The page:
thefurlong
4.4 / 5 (14) May 27, 2015
God, I hate popular science descriptions in QM. Simplifying a complicated idea to the point where it is no longer correct is not helpful to anyone. More often than not, it muddles understanding. In this case, implying that reality doesn't exist when we don't measure it is just plain wrong, and leads to things like the quantum woo peddled by Deepak Chopra.

It isn't that reality doesn't exist when we don't look at it. It's that certain quantities only become well defined in the context of particular measurements. The moon is still there when we look at it. It's just that if we attempted to measure the spin of one of the photons reflected from its surface, we would only be able to confidently confidently measure its value along one axis of our own choosing.

Furthermore, quantum measurements happen without intelligent agents. For example, a decaying radioactive isotope in an asteroid might still emit a particle capable of starting a chain reaction, in say, interstellar gas.
codectified
4.3 / 5 (3) May 27, 2015
great comments that really seem to capture the problem for me.. this "third thing" is precisely (or not very precisely actually) what I've always believed quantum weirdness is all about.. that we do not possess the capacities to "see" "everything", and so, as a result, what we see is compensatory in a sense, and so often paradoxical.
now, although whether CI has most aptly explained things or not may never be settled, I don't think this is the greatest trouble.. we can continue to excavate and explore the depths of the unseen and come up with various explanations for what we can see, but it will always only be a scratching at the surface until we step out of the particular field of physics and look at the broader implications..
if the metaphysical and physical are really just figments of our knowledge and imagination linked by our epistemology, a making out from the haze, or, an ultimate pragmatism, then we can say whatever we want, but it's how we say it which makes the difference
thefurlong
4.4 / 5 (8) May 27, 2015
Also, possibly delving into personal speculation, I have felt for quite some time that this whole measurement problem is a consequence of an outdated notion of reality. Namely, prior to QM, we conceived of reality in macroscopic, Newtonian, terms. Everything had a definite position, momentum, and so on. But with QM, we find that everything follows wave equations in the configuration space of the Hamiltonian, with classical quantities now corresponding with more abstract self-adjoint operators. Since this means that a wave equation can be a superposition of states, then we can no longer talk meaningfully about a physical entity yielding a specific classical measurement. (to be continued)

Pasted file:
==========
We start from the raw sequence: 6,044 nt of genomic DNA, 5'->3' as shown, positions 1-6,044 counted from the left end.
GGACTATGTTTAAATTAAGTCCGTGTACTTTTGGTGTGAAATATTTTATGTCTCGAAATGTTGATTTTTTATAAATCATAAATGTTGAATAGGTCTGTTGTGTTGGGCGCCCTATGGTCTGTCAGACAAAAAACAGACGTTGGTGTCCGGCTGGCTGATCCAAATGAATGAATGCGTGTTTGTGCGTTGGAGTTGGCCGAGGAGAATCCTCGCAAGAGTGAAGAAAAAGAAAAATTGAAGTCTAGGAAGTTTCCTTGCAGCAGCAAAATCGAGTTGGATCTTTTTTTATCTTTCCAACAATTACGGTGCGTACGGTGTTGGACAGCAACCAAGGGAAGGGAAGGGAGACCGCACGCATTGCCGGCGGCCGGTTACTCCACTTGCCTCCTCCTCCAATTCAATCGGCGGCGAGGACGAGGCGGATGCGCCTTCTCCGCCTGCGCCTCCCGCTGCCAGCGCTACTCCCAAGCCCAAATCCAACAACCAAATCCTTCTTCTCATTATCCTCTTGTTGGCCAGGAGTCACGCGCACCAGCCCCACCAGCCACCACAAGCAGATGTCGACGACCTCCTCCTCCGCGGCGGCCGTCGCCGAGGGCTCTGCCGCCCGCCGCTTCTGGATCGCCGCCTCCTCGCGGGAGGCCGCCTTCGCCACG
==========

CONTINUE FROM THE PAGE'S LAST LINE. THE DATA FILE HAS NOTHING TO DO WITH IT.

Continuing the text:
Mike_Massen
5 / 5 (4) May 27, 2015
Closely related to this thread is this
http://phys.org/n...ent.html

which I offered a comment and if indeed we converge to the predominant information theory view then we have an interesting philosophical conundrum that arises, in that substance becomes more ethereal and has no fundamental basis other than probability fields impressed on the singular core idea of energy of which matter as we perceive particles is none other than probabilistic exclusions of the greater probabilities of empty space re quantum foam & virtual particles becoming 'real'.

The more attention I give to the dilemma of issues such as wave/particle duality and seemingly separate issues of the dark-matter conundrum suggest these two are emergence and therefore not directly understandable except by immense permutations of their irreducible components eg per the link I offered in the linked post:-
http://en.wikiped...mergence

Hmmm... Cheers
thefurlong
5 / 5 (7) May 27, 2015
(continued)
Now for the personal speculation part. The evolution of these equations is entirely deterministic, at least in theory. However, in the Copenhagen interpretation, we speak of random wave function collapse as a fundamental part of reality, and this should, in turn affect the evolution of the wave function, but if you look at the wave equations of QM, they leave no room for this phenomenon. Rather, it is always tacked on in an ad-hoc fashion when we transition from talking about quantum phenomena (wave function evolution) to actual measurement.